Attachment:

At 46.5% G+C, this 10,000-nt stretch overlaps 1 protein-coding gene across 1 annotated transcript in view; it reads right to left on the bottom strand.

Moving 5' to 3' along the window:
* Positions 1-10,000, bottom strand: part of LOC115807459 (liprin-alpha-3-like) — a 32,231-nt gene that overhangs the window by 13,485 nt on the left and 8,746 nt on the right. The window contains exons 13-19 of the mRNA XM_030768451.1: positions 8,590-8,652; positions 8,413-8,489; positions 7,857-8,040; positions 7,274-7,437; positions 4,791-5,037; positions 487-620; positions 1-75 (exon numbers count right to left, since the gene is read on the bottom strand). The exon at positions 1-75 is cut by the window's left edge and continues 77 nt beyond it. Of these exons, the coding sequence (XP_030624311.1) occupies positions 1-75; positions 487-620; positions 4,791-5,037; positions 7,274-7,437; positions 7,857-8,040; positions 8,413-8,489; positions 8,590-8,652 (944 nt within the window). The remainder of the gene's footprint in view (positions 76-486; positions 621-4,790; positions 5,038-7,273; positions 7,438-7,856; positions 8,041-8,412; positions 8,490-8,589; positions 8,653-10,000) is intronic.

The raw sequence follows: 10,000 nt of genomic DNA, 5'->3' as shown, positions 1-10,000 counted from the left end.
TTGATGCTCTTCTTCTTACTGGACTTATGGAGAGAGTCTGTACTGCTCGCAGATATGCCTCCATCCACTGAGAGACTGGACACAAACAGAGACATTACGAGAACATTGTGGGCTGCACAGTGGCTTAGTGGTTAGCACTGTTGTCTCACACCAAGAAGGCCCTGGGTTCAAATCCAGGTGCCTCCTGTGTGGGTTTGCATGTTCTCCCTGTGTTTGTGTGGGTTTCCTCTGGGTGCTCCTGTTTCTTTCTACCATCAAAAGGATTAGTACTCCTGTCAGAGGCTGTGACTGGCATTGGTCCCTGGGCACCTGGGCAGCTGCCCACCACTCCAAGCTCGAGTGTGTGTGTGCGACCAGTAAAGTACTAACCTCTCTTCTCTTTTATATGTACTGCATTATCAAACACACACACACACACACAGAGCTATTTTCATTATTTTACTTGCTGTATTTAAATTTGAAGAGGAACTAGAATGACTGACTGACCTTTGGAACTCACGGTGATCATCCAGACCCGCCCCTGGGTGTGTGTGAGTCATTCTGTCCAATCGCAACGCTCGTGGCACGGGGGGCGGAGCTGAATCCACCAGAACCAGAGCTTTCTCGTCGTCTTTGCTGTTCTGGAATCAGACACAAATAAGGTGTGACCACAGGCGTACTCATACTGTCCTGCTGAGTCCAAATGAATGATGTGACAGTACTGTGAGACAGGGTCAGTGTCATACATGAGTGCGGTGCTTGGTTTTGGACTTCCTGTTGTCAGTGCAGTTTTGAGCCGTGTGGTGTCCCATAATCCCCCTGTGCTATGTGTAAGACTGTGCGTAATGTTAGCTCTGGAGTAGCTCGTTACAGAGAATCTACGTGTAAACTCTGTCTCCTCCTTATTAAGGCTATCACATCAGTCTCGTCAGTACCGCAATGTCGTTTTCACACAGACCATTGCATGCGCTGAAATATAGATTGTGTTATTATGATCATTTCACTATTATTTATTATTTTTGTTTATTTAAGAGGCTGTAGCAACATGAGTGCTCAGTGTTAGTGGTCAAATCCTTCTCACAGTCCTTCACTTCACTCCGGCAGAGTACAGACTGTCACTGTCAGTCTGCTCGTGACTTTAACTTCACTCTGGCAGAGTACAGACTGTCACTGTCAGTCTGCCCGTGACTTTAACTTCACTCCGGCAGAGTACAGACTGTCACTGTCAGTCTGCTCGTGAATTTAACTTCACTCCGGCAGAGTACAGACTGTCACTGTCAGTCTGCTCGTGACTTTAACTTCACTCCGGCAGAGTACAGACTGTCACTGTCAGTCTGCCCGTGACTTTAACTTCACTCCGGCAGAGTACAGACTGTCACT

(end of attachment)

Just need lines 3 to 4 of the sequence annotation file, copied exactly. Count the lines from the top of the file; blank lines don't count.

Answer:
* Positions 1-10,000, bottom strand: part of LOC115807459 (liprin-alpha-3-like) — a 32,231-nt gene that overhangs the window by 13,485 nt on the left and 8,746 nt on the right. The window contains exons 13-19 of the mRNA XM_030768451.1: positions 8,590-8,652; positions 8,413-8,489; positions 7,857-8,040; positions 7,274-7,437; positions 4,791-5,037; positions 487-620; positions 1-75 (exon numbers count right to left, since the gene is read on the bottom strand). The exon at positions 1-75 is cut by the window's left edge and continues 77 nt beyond it. Of these exons, the coding sequence (XP_030624311.1) occupies positions 1-75; positions 487-620; positions 4,791-5,037; positions 7,274-7,437; positions 7,857-8,040; positions 8,413-8,489; positions 8,590-8,652 (944 nt within the window). The remainder of the gene's footprint in view (positions 76-486; positions 621-4,790; positions 5,038-7,273; positions 7,438-7,856; positions 8,041-8,412; positions 8,490-8,589; positions 8,653-10,000) is intronic.

The raw sequence follows: 10,000 nt of genomic DNA, 5'->3' as shown, positions 1-10,000 counted from the left end.